Somerville, Mass – Ever since we got back from Finland, the twins have been crazy for the Moomins. These sweet but strange cartoon characters were created by Finnish author Tove Jansson back in the 1940s. She wrote endearing titles such as Finn Family Moomintroll, as well as six other children’s books, which earned her the Hans Christian Anderson Award for Writing in 1966.
The Moomins have always been popular among children in Finland and Sweden. But after the author’s brother co-created an animated TV series and a full-length movie in the 1990s, the Moomin Boom was on. Now the Moomins have been merchandised and commercialized to the max, with books, toys, clothes and even a theme park (which we decided to forego when we were in Finland—but that was before the twins’ passion for the Moomins had really blossomed, and I think Daddio and I now both regret missing that opportunity). The Moomins have become a symbol for Finland itself, with the cast of characters welcoming travelers to the Helsinki-Vantaa International Airport.
At first, I thought this embracing of the Moomins to be rather strange. I mean, the hippo-like creatures are not particularly cute. The Moomins themselves are good-natured, but some of their friends like Little My (pronounced “Moo”) are downright cranks. And the story lines are fantastical and bizarre. But the Moomins do capture something essential of the Finns, especially their warm hospitality and their unconditional acceptance of differences.
AND the children adore them. Our little Finnish cousin sings non-stop about her love for the Moomins, and she sometimes calls her own mother by the name of Moomin Mama from the show. My twins were hooked even though we watched the show in Finnish. Once we got home and we got a few of our own DVDs in English, they went Moomin crazy. Now they are constantly “playing Moomins,” which involves acting out scenes from the show. (Incidentally, I am very bad at playing Moomins, because I don’t pay close attention while watching, so I always get my lines wrong or saying them at the wrong time. You can imagine that does not go over well.)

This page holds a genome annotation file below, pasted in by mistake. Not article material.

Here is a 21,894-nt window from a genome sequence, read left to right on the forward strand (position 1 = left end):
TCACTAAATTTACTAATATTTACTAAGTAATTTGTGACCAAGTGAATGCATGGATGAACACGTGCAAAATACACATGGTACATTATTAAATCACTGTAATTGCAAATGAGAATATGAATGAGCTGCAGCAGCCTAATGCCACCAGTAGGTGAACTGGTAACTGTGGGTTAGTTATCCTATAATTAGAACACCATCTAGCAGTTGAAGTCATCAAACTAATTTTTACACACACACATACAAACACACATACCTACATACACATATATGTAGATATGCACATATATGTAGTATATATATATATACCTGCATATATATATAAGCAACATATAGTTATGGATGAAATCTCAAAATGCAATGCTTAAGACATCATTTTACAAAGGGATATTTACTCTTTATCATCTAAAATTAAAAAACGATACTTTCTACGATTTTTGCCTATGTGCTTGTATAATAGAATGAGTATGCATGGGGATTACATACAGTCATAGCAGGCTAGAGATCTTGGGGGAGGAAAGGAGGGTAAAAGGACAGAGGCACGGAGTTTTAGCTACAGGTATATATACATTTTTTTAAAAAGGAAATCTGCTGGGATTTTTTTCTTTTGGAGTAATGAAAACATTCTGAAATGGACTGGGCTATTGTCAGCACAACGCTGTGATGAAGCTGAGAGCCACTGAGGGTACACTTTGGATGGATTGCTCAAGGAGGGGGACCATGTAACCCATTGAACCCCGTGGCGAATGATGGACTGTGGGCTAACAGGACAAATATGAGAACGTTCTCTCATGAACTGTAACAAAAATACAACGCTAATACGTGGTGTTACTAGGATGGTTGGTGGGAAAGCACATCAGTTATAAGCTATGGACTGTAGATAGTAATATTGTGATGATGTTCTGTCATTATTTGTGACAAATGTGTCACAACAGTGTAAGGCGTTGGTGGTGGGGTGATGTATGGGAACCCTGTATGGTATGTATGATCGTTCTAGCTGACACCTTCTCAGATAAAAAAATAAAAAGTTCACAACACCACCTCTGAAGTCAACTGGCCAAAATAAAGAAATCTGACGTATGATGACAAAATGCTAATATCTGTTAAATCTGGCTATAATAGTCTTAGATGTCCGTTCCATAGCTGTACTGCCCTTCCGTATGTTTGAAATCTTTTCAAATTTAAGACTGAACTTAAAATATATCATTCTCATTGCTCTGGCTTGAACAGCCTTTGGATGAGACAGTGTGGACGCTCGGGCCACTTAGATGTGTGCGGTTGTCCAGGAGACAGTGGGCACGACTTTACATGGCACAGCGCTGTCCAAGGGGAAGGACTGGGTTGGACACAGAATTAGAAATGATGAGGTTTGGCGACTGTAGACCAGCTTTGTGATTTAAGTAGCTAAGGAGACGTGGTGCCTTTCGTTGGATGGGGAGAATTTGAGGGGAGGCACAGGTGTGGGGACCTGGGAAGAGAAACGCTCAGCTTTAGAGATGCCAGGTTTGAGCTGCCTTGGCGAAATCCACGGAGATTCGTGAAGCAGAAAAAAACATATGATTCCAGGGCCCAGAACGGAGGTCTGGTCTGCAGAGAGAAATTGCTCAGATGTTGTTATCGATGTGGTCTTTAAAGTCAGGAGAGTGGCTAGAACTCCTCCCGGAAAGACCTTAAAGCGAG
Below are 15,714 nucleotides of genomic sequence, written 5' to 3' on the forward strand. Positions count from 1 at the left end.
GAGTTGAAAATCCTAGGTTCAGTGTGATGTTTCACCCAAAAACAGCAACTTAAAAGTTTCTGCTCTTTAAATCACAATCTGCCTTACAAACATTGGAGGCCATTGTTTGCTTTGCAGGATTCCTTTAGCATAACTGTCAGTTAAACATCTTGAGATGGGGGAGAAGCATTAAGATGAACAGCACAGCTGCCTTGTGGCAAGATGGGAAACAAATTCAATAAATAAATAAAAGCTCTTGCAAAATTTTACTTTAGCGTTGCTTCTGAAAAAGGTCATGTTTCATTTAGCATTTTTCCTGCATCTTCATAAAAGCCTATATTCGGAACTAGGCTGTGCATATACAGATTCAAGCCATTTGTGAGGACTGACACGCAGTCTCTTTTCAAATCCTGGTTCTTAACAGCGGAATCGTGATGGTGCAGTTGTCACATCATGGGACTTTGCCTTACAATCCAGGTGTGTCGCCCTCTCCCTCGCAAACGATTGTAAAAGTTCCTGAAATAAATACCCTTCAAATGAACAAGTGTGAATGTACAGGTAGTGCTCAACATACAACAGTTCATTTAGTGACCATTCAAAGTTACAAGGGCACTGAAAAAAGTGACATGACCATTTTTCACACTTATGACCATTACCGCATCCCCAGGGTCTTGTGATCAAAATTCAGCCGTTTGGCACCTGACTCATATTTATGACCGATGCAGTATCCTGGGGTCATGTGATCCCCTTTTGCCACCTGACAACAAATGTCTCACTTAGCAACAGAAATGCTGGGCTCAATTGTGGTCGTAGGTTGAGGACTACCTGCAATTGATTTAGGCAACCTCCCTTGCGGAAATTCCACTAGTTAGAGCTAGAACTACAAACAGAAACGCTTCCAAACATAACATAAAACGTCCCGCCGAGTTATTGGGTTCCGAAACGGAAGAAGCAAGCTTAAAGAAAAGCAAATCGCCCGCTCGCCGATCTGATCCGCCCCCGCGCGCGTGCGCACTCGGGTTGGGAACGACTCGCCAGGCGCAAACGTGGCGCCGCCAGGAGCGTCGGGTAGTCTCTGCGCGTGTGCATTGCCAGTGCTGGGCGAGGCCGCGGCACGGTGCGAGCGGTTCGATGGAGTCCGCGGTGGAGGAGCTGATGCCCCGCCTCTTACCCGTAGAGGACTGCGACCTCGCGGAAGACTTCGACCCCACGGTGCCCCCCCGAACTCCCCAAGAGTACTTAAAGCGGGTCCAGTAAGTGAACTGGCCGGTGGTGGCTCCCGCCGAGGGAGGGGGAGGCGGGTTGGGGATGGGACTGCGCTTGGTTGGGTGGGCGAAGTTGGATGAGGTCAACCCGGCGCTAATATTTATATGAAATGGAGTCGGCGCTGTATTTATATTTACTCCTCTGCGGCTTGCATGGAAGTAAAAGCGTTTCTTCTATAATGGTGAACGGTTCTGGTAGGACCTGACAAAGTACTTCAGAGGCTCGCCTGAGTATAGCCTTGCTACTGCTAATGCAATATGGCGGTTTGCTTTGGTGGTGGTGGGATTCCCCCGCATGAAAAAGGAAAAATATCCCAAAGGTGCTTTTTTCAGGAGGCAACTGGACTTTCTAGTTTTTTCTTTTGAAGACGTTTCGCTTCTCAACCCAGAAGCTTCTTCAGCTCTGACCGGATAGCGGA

Anyway, imagine my dismay when both twins insisted that they wanted to be Moomins for Halloween. It wasn’t only that I didn’t want them to be walking, talking advertisements for some over-commercialized caricatures from the popular culture. (This would have been more of an issue for me if the twins had wanted to be something from American popular culture, but somehow the Finnish version seems less threatening.)
My bigger problem was that I had no idea where to find a Moomin costume. I googled the heck out of it, but I couldn’t find a costume for sale anywhere. (It didn’t help that there is an i-phone app called Moomin Costume Party, which dominated the search results.) I might have been able to create a costume for Snuffkin or Little My, but I’m not particularly crafty and the Moomins themselves are way out of my league. I was really stumped.
Fortunately, something happened in the lead-up to Halloween. I don’t know what it was, but one day somebody mentioned the possibility of dressing up like dragons. Now there’s a nice cute traditional costume that I can order off the internet. Daddio and I seized this idea and immediately started talking it up. Scary dragons—a purple one and a green one—this, we could handle. When the selection of purple dragon costumes was slim, we offered a purple monster, which also had its appeal. Eventually, the twins forgot about the Moomins and embraced their true monster nature.